The initial verb form “he requested”, which is singular in the MT, is plural in the ancient Versions, and so most commentators would render it. Dahood (III, p. 62) would accomplish this, without emendation, by parsing the consonantal text abywlav as ab@Y`w~ Wla&v* (“they asked and He brought”), with a single w letter where morphology would require two. This makes good sense, since it was the people who requested food (in a roundabout way), according to Exod 16:2-3. However, I am inclined to follow Hossfeld-Zenger (p. 64) in retaining the singular form of the initial verb, with YHWH as the subject. This is consistent with all of the prior couplets, and those which follow in the strophe. Such an interpretation requires that the verb la^v* here means something like “summon”. The phrase “He summoned and brought…” echoes the earlier “He said (the) word, and there came…” in vv. 31, 34.

The joint manna/quail tradition is found in Exodus 16 and also Numbers 11. The specific designation of the manna as “bread of heaven” comes from Exod 16:4 (cf. also Neh 9:15), and was used famously by Jesus in the Johannine Bread of Life Discourse (John 6, vv. 31-33, 41, 50-51, 58); cf. my recent study on John 6:27ff.

Verse 41

“He opened (the) rock and waters flowed (out);
they went into the dry places (like) a torrent.”

The motif of a river-stream (rh^n~) flowing into “dry places” suggests the natural phenomenon of a seasonal torrent rushing through a dry/desert wadi (lj^n~). The tradition of the water from the rock is narrated in Exodus 17:1-7 (cf. also Num 20:2-13); cp. Psalm 78:20. The supernatural provision of water, like the manna and quail from heaven, signifies (once again) YHWH’s covenantal protection of His people.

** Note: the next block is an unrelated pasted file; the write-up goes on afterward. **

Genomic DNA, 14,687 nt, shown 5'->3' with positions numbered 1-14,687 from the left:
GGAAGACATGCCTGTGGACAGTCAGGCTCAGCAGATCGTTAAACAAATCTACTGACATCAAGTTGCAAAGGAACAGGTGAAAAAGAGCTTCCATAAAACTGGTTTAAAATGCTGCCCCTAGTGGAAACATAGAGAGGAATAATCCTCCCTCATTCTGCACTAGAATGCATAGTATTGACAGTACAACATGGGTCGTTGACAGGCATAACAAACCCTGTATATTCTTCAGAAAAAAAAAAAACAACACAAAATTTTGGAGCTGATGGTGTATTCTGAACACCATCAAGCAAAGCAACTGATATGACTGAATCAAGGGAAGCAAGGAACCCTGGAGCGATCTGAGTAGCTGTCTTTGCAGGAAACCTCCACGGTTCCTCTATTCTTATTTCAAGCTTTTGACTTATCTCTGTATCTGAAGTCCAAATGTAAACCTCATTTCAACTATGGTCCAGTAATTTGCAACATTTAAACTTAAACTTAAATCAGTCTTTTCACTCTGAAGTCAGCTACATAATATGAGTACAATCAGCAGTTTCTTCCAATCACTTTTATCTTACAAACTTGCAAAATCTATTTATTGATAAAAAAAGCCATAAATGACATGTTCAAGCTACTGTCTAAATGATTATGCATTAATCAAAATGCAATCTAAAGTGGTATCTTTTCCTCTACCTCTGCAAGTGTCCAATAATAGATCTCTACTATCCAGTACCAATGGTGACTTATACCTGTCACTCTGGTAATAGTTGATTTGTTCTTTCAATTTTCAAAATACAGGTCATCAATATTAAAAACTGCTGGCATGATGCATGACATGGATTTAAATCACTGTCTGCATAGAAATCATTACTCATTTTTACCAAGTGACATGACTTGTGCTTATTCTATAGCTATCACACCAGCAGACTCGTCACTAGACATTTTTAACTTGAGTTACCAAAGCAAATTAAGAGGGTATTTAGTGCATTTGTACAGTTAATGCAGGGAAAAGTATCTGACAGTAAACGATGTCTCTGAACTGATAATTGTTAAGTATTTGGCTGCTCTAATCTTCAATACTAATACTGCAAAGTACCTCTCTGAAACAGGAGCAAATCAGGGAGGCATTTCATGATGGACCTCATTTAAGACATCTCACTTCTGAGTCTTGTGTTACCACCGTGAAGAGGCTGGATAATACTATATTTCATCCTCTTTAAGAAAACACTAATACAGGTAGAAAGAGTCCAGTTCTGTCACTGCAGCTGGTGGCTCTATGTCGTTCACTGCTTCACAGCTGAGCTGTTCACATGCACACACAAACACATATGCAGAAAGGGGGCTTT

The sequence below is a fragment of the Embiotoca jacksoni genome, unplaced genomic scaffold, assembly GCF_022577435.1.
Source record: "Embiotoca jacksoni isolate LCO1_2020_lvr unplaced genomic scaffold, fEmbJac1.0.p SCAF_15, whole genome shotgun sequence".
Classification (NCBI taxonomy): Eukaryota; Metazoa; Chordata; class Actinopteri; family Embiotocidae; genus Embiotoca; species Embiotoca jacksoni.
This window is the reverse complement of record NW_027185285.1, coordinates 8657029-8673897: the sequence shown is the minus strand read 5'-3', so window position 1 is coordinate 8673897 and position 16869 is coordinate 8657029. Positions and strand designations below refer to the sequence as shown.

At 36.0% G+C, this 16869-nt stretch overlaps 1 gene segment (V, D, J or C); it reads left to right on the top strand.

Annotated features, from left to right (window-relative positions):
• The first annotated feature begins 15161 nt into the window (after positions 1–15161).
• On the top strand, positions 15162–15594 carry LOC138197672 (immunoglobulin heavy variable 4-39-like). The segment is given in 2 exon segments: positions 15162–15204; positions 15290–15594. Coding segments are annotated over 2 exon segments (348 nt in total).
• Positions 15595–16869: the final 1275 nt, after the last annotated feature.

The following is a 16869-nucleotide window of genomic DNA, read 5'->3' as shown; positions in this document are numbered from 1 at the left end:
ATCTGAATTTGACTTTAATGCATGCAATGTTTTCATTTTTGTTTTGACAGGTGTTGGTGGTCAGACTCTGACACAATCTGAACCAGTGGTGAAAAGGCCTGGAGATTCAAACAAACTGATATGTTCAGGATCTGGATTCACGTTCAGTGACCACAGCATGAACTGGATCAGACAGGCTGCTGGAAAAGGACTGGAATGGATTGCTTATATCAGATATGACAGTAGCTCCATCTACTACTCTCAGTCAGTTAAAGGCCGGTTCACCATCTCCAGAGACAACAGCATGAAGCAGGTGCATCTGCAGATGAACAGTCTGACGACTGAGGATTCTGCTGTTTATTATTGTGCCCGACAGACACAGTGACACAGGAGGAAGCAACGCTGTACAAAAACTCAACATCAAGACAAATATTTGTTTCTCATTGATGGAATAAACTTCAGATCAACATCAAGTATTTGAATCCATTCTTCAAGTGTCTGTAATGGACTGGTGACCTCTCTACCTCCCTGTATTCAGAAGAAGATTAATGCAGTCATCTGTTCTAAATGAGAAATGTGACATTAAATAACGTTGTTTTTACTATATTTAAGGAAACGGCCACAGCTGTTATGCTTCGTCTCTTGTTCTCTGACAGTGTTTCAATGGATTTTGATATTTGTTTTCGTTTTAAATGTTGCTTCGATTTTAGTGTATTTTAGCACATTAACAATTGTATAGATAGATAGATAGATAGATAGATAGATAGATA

Verse 42

“For He had in mind (the) word of His holy (bond),
(made) with Abraham His servant.”

The protection and blessing YHWH provides for His people, is, indeed, reflective of the binding agreement (covenant) He made with Abraham (and his descendants). This was the theme of vv. 6-11 (see the discussion in Part 1), and it has continued to run through the remainder of the Psalm, interwoven throughout the historical summary. The use of the noun rb*D* (“spoken word”) to designate this agreement repeats that of verse 8. Interestingly, there is no mention of the Sinai covenant episode (Exod 19-24) in the historical summary; yet here, at the place where one might expect it, there is an allusion to the covenant. Indeed, the covenant at Sinai represents, in many ways, an extension and continuation of the earlier covenant with Abraham.